Offertory Prayer

Each month's Offertory Prayers includes an "Invitation to the Offering" (see below) along with a digital image for those who might want to use it. We hope you will find this a helpful way to remind the people in your pews that their offering travels to many places to make a powerful difference in the lives of people they may never meet. You can find great stories of the difference our giving makes at http://umcgiving.org.

nvitation to the Offering
The offering you made last week empowered ministry within our congregation and in response to the needs of our community. It also helped support the work of ministries beyond the local church, such as Camp and Retreat Ministries that not only touch and shape the lives of children and youth, but adults of all ages as well. While these ministries happen within the boundaries of our annual conferences, resources and training come through a variety of networks, coordinated through the office of Camp and Retreat Ministries at Discipleship Ministries. This office is working to make leaders better prepared and helping those committed to these ministries see the challenges the future might hold. This ministry happens, thanks to the way the people of The United Methodist Church live and give connectionally. I invite you to give generously as we worship God through sharing our gifts, tithes, and offerings.

May 31, 2015 – First Sunday After Pentecost/in Kingdomtide/Trinity Sunday

Holy Lord, the whole earth is full of your glory! We are in awe of your majesty. In great kindness, you reveal yourself as the One who forgives us. You give us gifts and invite us to go into the world to tell your good news. Help us to respond in faith and go where you lead us each day. We dedicate our gifts so that our community will draw closer to you. Amen. (Isaiah 6:1-8)

Learn more about the Camping and Retreat Ministries at: www.umcdiscipleship.org/leadership-resources/camp-retreat-ministries.

May Offertory Prayers were written by the Rev. Rosanna Anderson, Associate Director of Stewardship Ministries at Discipleship Ministries, The United Methodist Church.

Friday, October 17, 2008

Remembering Your Faith, Hope, and Love, Reflection on 1 Thessalonians 1:1-10

Scholars believe that this letter is the oldest one that we have that was written by Paul. As such, it is the oldest piece of Christian literature that we have. For example, evidence indicates that it is dated at about 50 CE, twenty years before the Gospel of Mark would have been written.

His audience lived a long way away from Jerusalem--not only in miles. They were Greek and they were Gentile. Paul begins his letter, as was the practice of the time, with a greeting. But, he changes the greeting from what they would have been accustomed to.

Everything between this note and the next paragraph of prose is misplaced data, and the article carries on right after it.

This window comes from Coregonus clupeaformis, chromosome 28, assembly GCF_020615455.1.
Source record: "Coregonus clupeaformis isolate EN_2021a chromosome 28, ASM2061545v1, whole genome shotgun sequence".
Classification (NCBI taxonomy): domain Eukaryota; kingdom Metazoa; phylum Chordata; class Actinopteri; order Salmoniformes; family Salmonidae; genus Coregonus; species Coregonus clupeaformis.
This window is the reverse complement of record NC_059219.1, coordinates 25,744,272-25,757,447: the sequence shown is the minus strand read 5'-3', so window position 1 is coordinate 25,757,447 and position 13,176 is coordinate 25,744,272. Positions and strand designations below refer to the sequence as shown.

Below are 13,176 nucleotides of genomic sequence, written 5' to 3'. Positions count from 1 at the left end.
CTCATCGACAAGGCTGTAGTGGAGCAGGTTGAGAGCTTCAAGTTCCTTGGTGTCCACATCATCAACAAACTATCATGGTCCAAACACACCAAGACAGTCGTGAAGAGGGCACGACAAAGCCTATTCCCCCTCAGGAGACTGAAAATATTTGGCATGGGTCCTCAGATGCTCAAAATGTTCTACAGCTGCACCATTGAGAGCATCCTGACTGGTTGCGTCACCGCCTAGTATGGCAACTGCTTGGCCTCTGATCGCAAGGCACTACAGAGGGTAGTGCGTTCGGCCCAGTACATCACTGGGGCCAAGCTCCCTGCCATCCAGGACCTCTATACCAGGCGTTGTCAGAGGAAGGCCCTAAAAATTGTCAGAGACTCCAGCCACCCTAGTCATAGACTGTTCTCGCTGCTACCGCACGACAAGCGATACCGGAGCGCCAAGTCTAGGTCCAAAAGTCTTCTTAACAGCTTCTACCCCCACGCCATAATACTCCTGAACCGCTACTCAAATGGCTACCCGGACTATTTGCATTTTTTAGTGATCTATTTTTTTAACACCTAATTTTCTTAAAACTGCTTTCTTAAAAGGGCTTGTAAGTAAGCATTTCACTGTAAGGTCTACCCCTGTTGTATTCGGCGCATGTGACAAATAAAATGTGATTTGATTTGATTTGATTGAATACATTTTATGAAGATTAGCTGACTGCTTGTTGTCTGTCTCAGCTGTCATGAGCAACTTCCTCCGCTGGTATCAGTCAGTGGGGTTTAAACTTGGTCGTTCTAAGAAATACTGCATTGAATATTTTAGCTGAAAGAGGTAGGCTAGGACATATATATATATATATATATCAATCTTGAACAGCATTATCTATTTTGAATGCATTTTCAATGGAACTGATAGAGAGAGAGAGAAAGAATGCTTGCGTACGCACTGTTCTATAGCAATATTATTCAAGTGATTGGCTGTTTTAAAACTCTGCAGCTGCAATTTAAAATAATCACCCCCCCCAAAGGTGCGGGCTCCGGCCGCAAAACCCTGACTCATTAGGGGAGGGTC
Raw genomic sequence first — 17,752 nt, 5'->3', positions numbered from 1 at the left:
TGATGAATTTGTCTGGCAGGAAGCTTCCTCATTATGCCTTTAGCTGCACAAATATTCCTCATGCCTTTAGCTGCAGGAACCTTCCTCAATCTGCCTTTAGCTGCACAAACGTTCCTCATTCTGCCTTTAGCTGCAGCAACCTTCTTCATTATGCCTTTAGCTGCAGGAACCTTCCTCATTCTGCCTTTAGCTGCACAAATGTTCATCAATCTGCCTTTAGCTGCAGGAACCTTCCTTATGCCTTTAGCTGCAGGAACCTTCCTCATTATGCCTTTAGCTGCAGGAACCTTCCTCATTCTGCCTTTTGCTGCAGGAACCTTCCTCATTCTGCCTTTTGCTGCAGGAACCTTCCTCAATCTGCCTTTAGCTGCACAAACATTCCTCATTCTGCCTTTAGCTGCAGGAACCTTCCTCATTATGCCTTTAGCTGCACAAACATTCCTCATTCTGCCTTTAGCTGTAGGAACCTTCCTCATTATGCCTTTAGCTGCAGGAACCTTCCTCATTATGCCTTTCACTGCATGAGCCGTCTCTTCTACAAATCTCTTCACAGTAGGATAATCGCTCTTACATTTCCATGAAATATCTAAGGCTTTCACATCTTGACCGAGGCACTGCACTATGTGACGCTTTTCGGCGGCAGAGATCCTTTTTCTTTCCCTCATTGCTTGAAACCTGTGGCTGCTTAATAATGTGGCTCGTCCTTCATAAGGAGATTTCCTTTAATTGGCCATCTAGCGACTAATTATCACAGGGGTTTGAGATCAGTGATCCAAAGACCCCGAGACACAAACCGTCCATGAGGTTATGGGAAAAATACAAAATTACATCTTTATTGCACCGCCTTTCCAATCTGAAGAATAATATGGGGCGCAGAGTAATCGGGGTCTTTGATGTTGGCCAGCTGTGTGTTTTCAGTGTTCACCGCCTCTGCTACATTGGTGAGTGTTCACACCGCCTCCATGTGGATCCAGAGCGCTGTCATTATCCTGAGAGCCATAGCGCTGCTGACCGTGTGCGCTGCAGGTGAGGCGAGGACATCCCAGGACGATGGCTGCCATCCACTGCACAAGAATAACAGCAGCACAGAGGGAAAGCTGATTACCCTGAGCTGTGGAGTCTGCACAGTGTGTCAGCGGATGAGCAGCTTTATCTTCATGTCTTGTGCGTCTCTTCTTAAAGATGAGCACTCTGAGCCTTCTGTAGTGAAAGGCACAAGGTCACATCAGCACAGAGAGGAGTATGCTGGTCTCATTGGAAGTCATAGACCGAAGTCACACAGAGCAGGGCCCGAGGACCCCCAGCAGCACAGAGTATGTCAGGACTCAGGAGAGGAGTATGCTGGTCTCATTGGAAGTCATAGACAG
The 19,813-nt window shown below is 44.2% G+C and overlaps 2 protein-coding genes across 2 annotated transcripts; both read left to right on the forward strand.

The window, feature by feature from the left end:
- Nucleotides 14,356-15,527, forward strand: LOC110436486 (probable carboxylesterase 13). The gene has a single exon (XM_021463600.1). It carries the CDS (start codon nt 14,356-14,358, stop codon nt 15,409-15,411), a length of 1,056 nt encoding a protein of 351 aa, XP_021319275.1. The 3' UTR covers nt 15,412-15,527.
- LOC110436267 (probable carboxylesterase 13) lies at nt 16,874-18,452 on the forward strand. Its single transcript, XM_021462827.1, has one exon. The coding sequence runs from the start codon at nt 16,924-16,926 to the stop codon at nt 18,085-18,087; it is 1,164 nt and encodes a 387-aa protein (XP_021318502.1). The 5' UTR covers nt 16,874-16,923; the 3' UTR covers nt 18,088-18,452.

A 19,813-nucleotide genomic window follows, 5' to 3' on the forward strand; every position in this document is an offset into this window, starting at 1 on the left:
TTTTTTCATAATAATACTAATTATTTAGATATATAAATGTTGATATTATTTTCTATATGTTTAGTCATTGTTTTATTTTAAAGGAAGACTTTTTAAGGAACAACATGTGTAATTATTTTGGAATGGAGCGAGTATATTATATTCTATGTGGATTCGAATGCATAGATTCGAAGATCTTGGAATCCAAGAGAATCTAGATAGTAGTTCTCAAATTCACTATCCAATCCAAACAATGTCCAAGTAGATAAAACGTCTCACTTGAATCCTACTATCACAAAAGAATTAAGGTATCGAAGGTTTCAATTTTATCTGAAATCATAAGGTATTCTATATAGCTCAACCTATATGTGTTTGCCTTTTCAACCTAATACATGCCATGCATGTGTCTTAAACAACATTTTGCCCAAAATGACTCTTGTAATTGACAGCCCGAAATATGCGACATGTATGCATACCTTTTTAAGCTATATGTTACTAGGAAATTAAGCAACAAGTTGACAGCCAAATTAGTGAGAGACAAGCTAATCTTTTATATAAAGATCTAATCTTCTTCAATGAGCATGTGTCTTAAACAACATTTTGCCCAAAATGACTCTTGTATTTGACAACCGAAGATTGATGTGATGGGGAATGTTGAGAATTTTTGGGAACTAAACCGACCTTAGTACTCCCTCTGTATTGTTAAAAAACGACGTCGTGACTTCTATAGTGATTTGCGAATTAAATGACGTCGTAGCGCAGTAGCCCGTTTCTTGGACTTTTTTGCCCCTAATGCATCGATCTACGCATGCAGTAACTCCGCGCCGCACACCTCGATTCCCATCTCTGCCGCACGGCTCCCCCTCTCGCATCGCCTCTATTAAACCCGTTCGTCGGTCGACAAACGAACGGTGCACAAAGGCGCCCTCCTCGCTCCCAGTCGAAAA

The Graeco-Roman practice of the time was to begin letters with the Greek word, chairein, which meant "Greetings." Paul instead used the Greek word, charis, which sounds similar but mean "peace." This term would thus echo the term customarily used as greeting by the Jews, shalom, which meant "peace."

Thus, in his greeting, Paul has combined the traditonal Graeco-Roman form of greeting with the religious one. He's speaking to people who have accepted the faith and have been incorporated into God's family.

In verse 3, Paul expresses thanks to God for the way that the Thessalonians are living their lives. They have faith--not just an attitude, but the God-given power to do Christian work. They have love--not just an emotion, but the means by which they carry out this work. They have hope--not just optimism, but a confident expectation that God will triumph.

Hear the echo, in verses 9-10, as Paul describes the Christian experience. Because of your faith, you turned to God. Because of your love, you served God. Because of your hope, you are waiting for his Son, our rescuer.

(Note: my source for this explanation comes from The People's New Testament Commentary, by Boring and Craddock. I hope you have access to a copy yourself.)

Lectio Divina: 1 Thessalonians 1:2-3.

3 comments:

JMS said...

I'm curious about the *evidence* of 1Thes being written in 50CE, and being the oldest Christian Literature.

1Thes mentions Timothy, and Luke mentions Timothy joining Paul, during Paul's 2nd Missionary Journey - 52CE. This would also synch with Luke's account of Paul starting the Church in Thessolonika. AFAIK, Galatians is believed to have been written probably between the 1st and 2nd Journeys, based on Acts 15. Galatians would have been written in 49CE.

Una Malachica said...

According to Frank J. Matera, in the New Interpreter's Study Bible, the letter to the Galatians could have been written as early as 49 to 50 CE. However, most scholars think that Paul wrote to the Galatians from Ephesus or Macedonia about 55 CE.

Barbara Reid, also in NISB, points out that Luke was not an eyewitness for all the events he narrates. Scholars believe that Luke used several different sources for his compilation of Acts, the companion to the Gospel of Luke.

JMS said...

Thanks.

Most writings/references I've read lean towards the early date, and I can't reconcile the later date, but that is an argument beyond this post. I understand the arguments.

I do believe/agree Luke was not an eyewitness to everything, as evidenced by his use of they vs we, specifically in Troas / Acts 16:8-10.

Thank you for your time.

I stumbled on your blog, as I was looking to find if there had been any corrolated analysis between Paul's use of Faith, Hope & Love in: 1Thes 1:3, and 1Cor 13:13.

I do like this post.

- Thanks.